Thai regulations have, in practice, prohibited ride-hailing operations despite the emergence of multiple sector participants over the past few years, and increased popularity among consumers. A new regulation sets the stage to formally legalise ride-hailing business activities.
On 25 May 2021, the Cabinet approved a draft Ministerial Regulation on Ride-Hailing Cars Carrying Not More Than Seven Passengers Via Electronic Systems (the “Draft MR”). The Draft MR aims to legalise and regulate ride-hailing services in Thailand. The full version of the Draft MR has not been made available to the public.
The draft MR will set out the qualifications of the vehicle to be registered in the application to carry out ridehailing services. Qualifications and details include the type of car and service year, mandated passenger insurance, signage indicating registration as a hired car via electronic system affixed to the car and rates of service fees.
Ride-hailing application providers have to submit a work manual for their ride-hailing application and meet the minimum requirements under the Draft MR or its subordinated laws, including the following:
– being a juristic person registered under Thai law;
– having registered capital of not less than the amount to be set forth in the subordinated laws (i.e., tentatively, at least Baht 5 million);
– having a place of business in Thailand;
– ready to provide a 24 hour service; and
– must not be a person whose GPS provider license has been revoked.
Authentication and personal information
Ride-hailing applications must include an authentication system for verifying authorized drivers, such as a pin code, face scan or fingerprint. In addition, the ride-hailing application providers must conduct a criminal record check on the drivers with the Royal Thai Police. Therefore, it is unavoidable that the ride-hailing business will involve sensitive data under the Personal Data Protection Act, B.E. 2562 (the “PDPA”).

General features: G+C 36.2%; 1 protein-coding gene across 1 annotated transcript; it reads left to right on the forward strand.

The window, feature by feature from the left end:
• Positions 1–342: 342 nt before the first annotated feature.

The approval of the Draft MR comes as a welcome move to ride-hailing application providers that have been operating in Thailand under a grey area of the previous laws. However, current and potential business operators in this sector should be aware of the implications under the PDPA when vetting drivers and collecting and saving personal information. We will continue to monitor this topic and provide updates on material changes, or additional laws that may be passed.
If you would like to discuss any of the legal implications of the matters discussed above, please contact the
authors listed in the right-hand column.
Chandler MHM Limited
36th Floor, Sathorn Square, Office Tower, 98 North Sathorn Road , Silom, Bangrak, Bangkok 10500 , Thailand.